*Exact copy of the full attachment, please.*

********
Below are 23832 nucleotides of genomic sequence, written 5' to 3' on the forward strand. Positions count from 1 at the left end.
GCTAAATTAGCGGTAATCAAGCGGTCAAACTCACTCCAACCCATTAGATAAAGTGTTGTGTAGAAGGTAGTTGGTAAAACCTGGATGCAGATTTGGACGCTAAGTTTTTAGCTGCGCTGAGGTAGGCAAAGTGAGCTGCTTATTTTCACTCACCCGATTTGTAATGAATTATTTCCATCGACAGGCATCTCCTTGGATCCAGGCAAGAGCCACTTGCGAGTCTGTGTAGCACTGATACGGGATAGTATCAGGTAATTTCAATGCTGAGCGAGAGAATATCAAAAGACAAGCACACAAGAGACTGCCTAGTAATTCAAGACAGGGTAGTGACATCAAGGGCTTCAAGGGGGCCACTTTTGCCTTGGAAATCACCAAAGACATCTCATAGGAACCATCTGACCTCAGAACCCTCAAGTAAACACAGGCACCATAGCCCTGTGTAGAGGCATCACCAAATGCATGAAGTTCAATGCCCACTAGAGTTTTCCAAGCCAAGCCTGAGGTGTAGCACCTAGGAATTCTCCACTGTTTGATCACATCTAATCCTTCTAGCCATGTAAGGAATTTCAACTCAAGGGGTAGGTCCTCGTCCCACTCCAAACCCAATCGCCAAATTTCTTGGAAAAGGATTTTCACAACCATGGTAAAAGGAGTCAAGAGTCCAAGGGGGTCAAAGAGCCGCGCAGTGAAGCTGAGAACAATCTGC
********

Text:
Below are 23832 nucleotides of genomic sequence, written 5' to 3' on the forward strand. Positions count from 1 at the left end.
GCTAAATTAGCGGTAATCAAGCGGTCAAACTCACTCCAACCCATTAGATAAAGTGTTGTGTAGAAGGTAGTTGGTAAAACCTGGATGCAGATTTGGACGCTAAGTTTTTAGCTGCGCTGAGGTAGGCAAAGTGAGCTGCTTATTTTCACTCACCCGATTTGTAATGAATTATTTCCATCGACAGGCATCTCCTTGGATCCAGGCAAGAGCCACTTGCGAGTCTGTGTAGCACTGATACGGGATAGTATCAGGTAATTTCAATGCTGAGCGAGAGAATATCAAAAGACAAGCACACAAGAGACTGCCTAGTAATTCAAGACAGGGTAGTGACATCAAGGGCTTCAAGGGGGCCACTTTTGCCTTGGAAATCACCAAAGACATCTCATAGGAACCATCTGACCTCAGAACCCTCAAGTAAACACAGGCACCATAGCCCTGTGTAGAGGCATCACCAAATGCATGAAGTTCAATGCCCACTAGAGTTTTCCAAGCCAAGCCTGAGGTGTAGCACCTAGGAATTCTCCACTGTTTGATCACATCTAATCCTTCTAGCCATGTAAGGAATTTCAACTCAAGGGGTAGGTCCTCGTCCCACTCCAAACCCAATCGCCAAATTTCTTGGAAAAGGATTTTCACAACCATGGTAAAAGGAGTCAAGAGTCCAAGGGGGTCAAAGAGCCGCGCAGTGAAGCTGAGAACAATCTGC